• The Office of the Director National Intelligence: “ODNI has offered COVID-19 vaccinations to all personnel working in our facilities,” said an ODNI spokesperson. “The health of our officers is our highest priority.”

The Commerce Department has yet to receive a direct allocation of vaccines, but “we expect to receive an allocation and begin vaccinating our critical workers/contractors (and possibly some from other federal agencies) in the coming weeks,” said a department spokesperson.

The Agriculture Department also hasn’t received a direct vaccine allocation for either staff or contractors, but “we are providing administrative leave to any employee to get the vaccine,” said a department spokesperson. Additionally, “more than 500 USDA employees have deployed alongside their federal partners to provide vaccines at sites across the country” and “we also offer our facilities, such as refrigeration, to [the Federal Emergency Management Agency] and to states.”

The U.S. Agency for International Development said that “for the domestic workforce, possible sources of the vaccine are state and local allocations, and potential direct allocation to the agency, for which USAID is actively advocating. For the overseas workforce, vaccination efforts are covered under the Department of State plan, with overseas personnel falling under the chief of mission’s purview.”

If USAID does receive an allocation of vaccines, the agency has a plan ready for the domestic workforce and “there will be no distinction in eligibility between direct hire and contractor staff, as function will be determinative,” the spokesperson said. 

The Indian Health Service, trial and urban Indian organization facilities started distributing and administering vaccinations in December. This was following Centers for Disease Control and Prevention recommendations, “which first focused on health care workers, front line essential workers, elders, and those with high risk medical conditions,” said IHS Spokesperson Jennifer Buschick. “Many IHS contractors who work in IHS facilities and serve as health care or essential workers would fall into that category.”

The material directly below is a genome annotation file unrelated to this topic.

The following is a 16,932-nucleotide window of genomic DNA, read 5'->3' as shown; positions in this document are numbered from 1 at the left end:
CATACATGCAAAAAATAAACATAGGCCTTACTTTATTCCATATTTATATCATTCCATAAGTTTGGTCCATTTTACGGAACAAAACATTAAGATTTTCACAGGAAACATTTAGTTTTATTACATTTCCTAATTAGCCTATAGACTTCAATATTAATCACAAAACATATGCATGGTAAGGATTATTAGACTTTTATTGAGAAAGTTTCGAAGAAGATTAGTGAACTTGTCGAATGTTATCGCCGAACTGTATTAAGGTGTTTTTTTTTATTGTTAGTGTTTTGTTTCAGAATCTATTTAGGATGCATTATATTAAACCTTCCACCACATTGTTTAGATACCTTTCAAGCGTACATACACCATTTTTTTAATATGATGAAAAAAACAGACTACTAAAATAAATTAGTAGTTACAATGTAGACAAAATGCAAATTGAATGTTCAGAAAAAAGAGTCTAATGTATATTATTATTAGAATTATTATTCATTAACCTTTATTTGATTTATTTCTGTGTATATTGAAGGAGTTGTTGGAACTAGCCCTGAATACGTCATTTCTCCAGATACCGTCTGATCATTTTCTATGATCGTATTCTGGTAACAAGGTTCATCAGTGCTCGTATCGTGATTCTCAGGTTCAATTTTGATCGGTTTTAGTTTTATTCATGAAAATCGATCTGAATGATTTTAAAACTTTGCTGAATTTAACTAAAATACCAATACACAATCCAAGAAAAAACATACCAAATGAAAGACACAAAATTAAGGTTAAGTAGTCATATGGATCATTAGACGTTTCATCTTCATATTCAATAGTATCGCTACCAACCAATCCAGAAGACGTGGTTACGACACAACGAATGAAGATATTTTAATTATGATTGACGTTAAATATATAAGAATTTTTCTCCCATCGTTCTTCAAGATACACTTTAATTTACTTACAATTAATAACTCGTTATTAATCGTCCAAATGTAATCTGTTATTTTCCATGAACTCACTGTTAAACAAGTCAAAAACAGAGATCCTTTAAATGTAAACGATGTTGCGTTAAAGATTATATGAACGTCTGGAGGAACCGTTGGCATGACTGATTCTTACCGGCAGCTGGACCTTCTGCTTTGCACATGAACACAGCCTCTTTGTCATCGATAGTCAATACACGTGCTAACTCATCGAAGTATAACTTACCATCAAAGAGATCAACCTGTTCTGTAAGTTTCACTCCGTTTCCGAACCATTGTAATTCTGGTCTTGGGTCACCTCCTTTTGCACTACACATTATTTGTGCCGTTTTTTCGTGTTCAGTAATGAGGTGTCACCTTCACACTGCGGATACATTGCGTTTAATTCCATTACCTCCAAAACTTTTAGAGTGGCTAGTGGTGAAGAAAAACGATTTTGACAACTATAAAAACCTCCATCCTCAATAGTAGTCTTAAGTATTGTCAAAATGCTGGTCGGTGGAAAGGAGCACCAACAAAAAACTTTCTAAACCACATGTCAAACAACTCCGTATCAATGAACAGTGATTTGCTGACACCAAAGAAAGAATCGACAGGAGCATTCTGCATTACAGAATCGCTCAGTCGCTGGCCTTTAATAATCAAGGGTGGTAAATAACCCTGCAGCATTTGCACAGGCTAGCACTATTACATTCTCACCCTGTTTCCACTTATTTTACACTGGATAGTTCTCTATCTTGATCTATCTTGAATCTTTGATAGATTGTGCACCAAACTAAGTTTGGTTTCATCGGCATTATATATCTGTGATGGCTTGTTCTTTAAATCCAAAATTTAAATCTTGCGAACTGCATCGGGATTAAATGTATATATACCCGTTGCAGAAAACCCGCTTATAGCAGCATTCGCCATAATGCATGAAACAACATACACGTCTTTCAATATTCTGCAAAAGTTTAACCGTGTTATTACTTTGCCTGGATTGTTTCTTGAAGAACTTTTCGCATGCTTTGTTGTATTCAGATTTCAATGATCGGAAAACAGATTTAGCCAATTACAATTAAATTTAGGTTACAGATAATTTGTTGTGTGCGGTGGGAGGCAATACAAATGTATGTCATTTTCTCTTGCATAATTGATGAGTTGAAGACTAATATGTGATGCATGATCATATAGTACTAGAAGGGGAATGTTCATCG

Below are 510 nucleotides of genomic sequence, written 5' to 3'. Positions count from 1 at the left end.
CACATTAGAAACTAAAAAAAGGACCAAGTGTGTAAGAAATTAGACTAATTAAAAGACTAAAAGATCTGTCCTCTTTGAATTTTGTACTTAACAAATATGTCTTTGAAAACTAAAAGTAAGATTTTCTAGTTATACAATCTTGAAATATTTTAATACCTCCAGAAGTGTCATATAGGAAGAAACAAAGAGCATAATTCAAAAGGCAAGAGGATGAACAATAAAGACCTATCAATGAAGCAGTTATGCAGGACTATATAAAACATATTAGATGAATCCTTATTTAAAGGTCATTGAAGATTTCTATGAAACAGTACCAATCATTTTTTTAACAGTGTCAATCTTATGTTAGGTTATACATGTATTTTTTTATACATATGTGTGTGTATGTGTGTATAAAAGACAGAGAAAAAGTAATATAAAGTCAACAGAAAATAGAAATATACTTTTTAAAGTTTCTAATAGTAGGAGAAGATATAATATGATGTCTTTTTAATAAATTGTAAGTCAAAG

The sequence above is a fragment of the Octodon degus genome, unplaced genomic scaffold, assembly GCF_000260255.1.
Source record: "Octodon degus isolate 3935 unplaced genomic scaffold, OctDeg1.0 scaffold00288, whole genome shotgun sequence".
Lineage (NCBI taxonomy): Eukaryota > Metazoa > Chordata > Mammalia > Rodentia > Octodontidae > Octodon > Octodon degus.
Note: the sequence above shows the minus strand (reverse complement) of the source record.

Since then many IHS, tribal and urban Indian health programs have expanded their vaccine distributions to members of the local communities.

The Education Department said it isn’t administering vaccines. The Environmental Protection Agency and Interior Department referred to OMB for comment. 

Larry Hanauer, vice president of policy for the Intelligence and National Security Alliance, an association that promotes public-private collaborations on intelligence matters, spoke about the importance for vaccinating all contractors in the intelligence community, which was “particularly vulnerable to a large-scale disruption” during the pandemic. This was due to the need to reduce or stagger staffing in sensitive compartmented information facilities, which “made it harder to execute missions.” He called on the ODNI to issue uniform, IC-wide guidance–– similar to the Defense Department’s––that “provides equitable access” to vaccines. 

“Because contractors play so many critical roles in the Defense Department and the intelligence community, agencies can’t fully function until everyone who’s working in a [sensitive compartmented information facility] is vaccinated,” said Hanauer. “The virus doesn’t care whether someone is wearing a blue government badge or green contractor badge.” 

David Berteau, president and CEO of the Professional Services Council, a trade association that represents over 400 companies that contract with the federal government, said during a press briefing on Wednesday they’ve been told that contracting officers can’t require contractors to get vaccines while they just have emergency use authorization from the Food and Drug Administration, which is “consistent with past practice and my understanding of the regulations.” 

Separately, PSC is “continuing to encourage the administration” to issue guidance for federal contractors (such as for the return to workplaces) “in the same, uniform, consistent way that federal civilian employees are being addressed.” 

When asked during a briefing on Wednesday if the White House is considering expanding access to vaccines for federal employees, White House Press Secretary Jen Psaki said she’d have to check with the COVID response team. “Obviously, everyone will be eligible in just over a month, including our government employees,” she added. “So that is good news.”

source: NextGov